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2022/2023  KAN-CCMVI2121U  Applied Behavioral Economics: Experiments within Firms, Non-Profits, and Public Institutions

English Title
Applied Behavioral Economics: Experiments within Firms, Non-Profits, and Public Institutions

Course information

Language English
Course ECTS 7.5 ECTS
Type Elective
Level Full Degree Master
Duration Summer
Start time of the course Summer
Timetable Course schedule will be posted at calendar.cbs.dk
Max. participants 60
Study board
Study Board for MSc in Economics and Business Administration
Course coordinator
  • Luigi Butera - Department of Economics (ECON)
For academic questions related to the course, please contact course responsible Luigi Butera (lbu.eco@cbs.dk).
Main academic disciplines
  • Statistics and quantitative methods
  • Business psychology
  • Economics
Teaching methods
  • Blended learning
Last updated on 25-11-2022

Relevant links

Learning objectives
Students having successfully participated in the course are able to:
  • Understand what behavioral biases are and how they may affect people’s decisions.
  • Understand what monetary and non-monetary incentives are, and how they may affect people’s economic decisions.
  • Understand how different types of behavioral constraints affect people’s economic decisions, including psychological biases.
  • Ability to formulate testable research hypotheses.
  • Ability to identify ways to test hypotheses using experiments or existing data.
  • Ability to communicate scientific results.
Course prerequisites
A good understanding of microeconomics and econometrics
Applied Behavioral Economics: Experiments within Firms, Non-Profits, and Public Institutions:
Exam ECTS 7,5
Examination form Written sit-in exam on CBS' computers
Individual or group exam Individual exam
Assignment type Written assignment
Duration 4 hours
Grading scale 7-point grading scale
Examiner(s) One internal examiner
Exam period Summer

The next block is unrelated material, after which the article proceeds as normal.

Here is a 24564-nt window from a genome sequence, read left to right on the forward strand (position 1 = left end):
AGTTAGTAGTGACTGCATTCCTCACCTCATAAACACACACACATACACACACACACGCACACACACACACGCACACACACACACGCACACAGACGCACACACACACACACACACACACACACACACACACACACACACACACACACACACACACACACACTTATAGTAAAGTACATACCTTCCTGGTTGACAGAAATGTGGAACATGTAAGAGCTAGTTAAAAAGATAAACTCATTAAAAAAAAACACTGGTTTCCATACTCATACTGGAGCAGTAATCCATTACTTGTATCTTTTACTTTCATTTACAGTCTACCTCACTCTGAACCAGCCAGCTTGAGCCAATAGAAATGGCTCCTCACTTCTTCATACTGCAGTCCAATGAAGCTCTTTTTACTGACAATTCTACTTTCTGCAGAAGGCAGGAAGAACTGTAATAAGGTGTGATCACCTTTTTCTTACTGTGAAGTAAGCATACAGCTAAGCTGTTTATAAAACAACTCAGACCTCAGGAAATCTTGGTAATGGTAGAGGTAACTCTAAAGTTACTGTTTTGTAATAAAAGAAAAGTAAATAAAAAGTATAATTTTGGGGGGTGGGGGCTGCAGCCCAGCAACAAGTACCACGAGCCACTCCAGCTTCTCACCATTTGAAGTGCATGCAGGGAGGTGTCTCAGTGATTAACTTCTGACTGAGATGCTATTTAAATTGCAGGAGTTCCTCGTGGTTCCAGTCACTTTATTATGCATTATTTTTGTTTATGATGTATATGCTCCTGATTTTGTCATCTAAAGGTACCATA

Aids Closed book: no aids
However, at all written sit-in exams the student has access to the basic IT application package (Microsoft Office (minus Excel), digital pen and paper, 7-zip file manager, Adobe Acrobat, Texlive, VLC player, Windows Media Player), and the student is allowed to bring simple writing and drawing utensils (non-digital). PLEASE NOTE: Students are not allowed to communicate with others during the exam.
Make-up exam/re-exam
Same examination form as the ordinary exam
If the number of registered candidates for the make-up examination/re-take examination warrants that it may most appropriately be held as an oral examination, the programme office will inform the students that the make-up examination/re-take examination will be held as an oral examination instead.
1st retake: 4-hour written sit-in, new exam question.
2nd retake: 72-hour home assignment, maximum 10 pages.
Description of the exam procedure

The written sit-in exam consists in questions designed to test students’ understanding of the course content. The exam includes both questions about the concepts covered in class, and questions asking to apply the concepts learned in class to concrete business cases. 

Course content, structure and pedagogical approach

Economics studies how people allocate scarce resources among competing needs.  But what are those competing needs, and exactly what resources are scarce? 


Neoclassical economic models typically assumes that people seek to maximize their own wealth, that they are only constrained in the amount of money and time they have, and that they can make the best use of what they know: useful information is always taken into account, irrelevant information is ignored, the way problems are framed does not affect decisions, and neither do the circumstances in which decisions are taken. This does not mean that people do not make mistakes, but that those mistakes are assumed to not be systematic. 


Behavioral economics uses the same theoretical and empirical approaches but relaxes these assumptions about human behavior. First, people care about money, but also care about other things: the wellbeing of others, the wellbeing of the planet, their social reputation and social standing, their self-esteem, their values, among others. Second, money and time are not the only scarce resource: people often suffer from limited attention, willpower, time inconsistency, limited experience and information, and often have incorrect beliefs about the world. Third, people tend to make mistakes in systematic ways, they often ignore relevant information, they make decisions that depend on how the problem is framed, and often are influenced by their emotions. Behavioral economics provide tools to model and test how people make decisions in real life.